• 1 comment
    • 362 views
  • Samurai Appliance Repair Man

    Master the Internet in 30 Minutes or Less!

    By Samurai Appliance Repair Man

    Wassmatta, Boopie-- got the Don't-know-my-ass-from-that-hole-called-the-Internet Blues? Well, unfurl thy brow and unbunch thy panties, my Internet-bungling friend for the Samurai shall shine the light of wisdom upon thee and make straight thy cyberpaths. And for FREE! Yes, my sweet-- the Internetology Course is our latest electronic offering to the Great Virtual Universe and we bequeath it unto all posterior unto the ages of ages. Amen.  [Read more about the Free Internetology course here]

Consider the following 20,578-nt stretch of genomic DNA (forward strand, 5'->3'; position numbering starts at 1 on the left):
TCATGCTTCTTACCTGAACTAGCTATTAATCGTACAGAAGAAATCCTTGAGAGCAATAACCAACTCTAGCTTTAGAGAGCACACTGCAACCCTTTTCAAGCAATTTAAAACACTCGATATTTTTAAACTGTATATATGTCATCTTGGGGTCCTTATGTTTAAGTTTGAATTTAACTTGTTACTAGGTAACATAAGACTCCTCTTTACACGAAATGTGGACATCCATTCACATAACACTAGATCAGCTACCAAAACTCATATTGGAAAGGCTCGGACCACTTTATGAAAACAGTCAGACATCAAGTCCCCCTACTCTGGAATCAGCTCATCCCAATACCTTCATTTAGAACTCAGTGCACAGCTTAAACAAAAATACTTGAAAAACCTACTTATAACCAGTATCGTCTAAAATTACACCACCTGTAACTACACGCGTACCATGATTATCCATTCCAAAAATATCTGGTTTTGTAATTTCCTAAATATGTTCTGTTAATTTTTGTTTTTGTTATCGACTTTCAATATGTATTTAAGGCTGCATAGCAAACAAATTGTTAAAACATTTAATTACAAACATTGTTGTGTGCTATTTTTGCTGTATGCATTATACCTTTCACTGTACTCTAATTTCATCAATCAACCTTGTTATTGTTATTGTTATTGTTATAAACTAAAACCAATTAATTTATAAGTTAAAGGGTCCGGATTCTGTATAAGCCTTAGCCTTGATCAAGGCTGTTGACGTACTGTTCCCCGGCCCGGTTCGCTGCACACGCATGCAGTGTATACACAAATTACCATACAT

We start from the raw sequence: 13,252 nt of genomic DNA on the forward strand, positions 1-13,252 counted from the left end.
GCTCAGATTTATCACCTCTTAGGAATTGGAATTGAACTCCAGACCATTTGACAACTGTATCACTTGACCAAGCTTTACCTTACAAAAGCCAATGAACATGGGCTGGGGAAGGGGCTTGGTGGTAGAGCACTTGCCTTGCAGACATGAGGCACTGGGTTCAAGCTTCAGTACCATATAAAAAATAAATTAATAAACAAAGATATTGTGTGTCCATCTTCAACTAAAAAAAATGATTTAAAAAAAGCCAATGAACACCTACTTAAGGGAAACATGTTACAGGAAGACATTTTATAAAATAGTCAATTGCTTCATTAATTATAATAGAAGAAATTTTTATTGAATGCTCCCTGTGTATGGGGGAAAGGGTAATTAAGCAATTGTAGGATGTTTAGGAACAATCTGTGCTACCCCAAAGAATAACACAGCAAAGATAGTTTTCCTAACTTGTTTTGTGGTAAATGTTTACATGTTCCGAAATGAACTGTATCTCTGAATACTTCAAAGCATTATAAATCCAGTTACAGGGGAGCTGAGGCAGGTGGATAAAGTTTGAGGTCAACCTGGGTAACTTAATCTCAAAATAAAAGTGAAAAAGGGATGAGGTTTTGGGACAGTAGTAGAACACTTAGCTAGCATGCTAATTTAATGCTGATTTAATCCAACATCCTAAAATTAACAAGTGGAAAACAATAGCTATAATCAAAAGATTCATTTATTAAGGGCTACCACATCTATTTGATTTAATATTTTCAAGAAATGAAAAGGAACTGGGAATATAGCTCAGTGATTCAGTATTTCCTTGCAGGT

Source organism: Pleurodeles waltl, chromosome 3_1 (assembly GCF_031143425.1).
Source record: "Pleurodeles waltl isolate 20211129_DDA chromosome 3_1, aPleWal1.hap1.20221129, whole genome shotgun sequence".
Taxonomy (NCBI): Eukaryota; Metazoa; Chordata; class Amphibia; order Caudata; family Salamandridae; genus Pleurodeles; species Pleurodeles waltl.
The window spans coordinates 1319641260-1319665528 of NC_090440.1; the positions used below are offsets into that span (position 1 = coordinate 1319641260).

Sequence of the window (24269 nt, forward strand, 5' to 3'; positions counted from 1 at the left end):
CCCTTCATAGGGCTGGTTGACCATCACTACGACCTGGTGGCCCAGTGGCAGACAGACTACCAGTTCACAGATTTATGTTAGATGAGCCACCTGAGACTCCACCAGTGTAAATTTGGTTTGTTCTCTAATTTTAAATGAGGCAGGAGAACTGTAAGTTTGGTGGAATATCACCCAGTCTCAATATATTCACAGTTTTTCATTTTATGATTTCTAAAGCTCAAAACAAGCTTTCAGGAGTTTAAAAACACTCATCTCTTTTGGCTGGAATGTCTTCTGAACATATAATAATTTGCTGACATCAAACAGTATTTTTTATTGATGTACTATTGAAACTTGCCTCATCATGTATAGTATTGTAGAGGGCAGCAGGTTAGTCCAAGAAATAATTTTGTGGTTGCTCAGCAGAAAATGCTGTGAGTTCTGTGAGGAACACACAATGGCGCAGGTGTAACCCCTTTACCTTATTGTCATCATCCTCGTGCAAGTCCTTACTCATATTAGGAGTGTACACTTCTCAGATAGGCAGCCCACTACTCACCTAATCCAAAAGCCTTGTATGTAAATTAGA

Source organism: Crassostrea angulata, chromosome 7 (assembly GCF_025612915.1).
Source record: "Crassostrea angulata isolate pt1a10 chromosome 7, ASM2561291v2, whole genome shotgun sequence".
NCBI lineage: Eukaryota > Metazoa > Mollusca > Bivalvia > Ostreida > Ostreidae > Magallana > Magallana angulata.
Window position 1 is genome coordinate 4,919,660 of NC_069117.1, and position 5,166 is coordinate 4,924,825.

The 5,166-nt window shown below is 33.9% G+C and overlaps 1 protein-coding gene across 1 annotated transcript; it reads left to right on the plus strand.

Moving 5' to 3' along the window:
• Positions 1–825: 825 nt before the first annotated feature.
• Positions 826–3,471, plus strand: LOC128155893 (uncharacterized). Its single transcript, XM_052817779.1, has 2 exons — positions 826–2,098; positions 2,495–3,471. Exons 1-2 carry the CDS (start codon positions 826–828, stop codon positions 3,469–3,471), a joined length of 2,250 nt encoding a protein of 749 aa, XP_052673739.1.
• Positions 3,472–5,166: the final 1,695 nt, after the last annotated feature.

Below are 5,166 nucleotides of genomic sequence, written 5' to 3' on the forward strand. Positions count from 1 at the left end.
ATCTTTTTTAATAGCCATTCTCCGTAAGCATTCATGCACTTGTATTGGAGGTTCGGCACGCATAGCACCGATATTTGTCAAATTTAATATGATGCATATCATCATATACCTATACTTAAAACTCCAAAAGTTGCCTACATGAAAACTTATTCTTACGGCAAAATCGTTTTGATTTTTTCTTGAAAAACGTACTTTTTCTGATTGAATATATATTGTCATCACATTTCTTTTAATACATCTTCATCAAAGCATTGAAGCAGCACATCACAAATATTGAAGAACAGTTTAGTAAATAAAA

• 0 comments
    • 188 views
  • Lorainfurniture

    Location, Location, Location

    By Lorainfurniture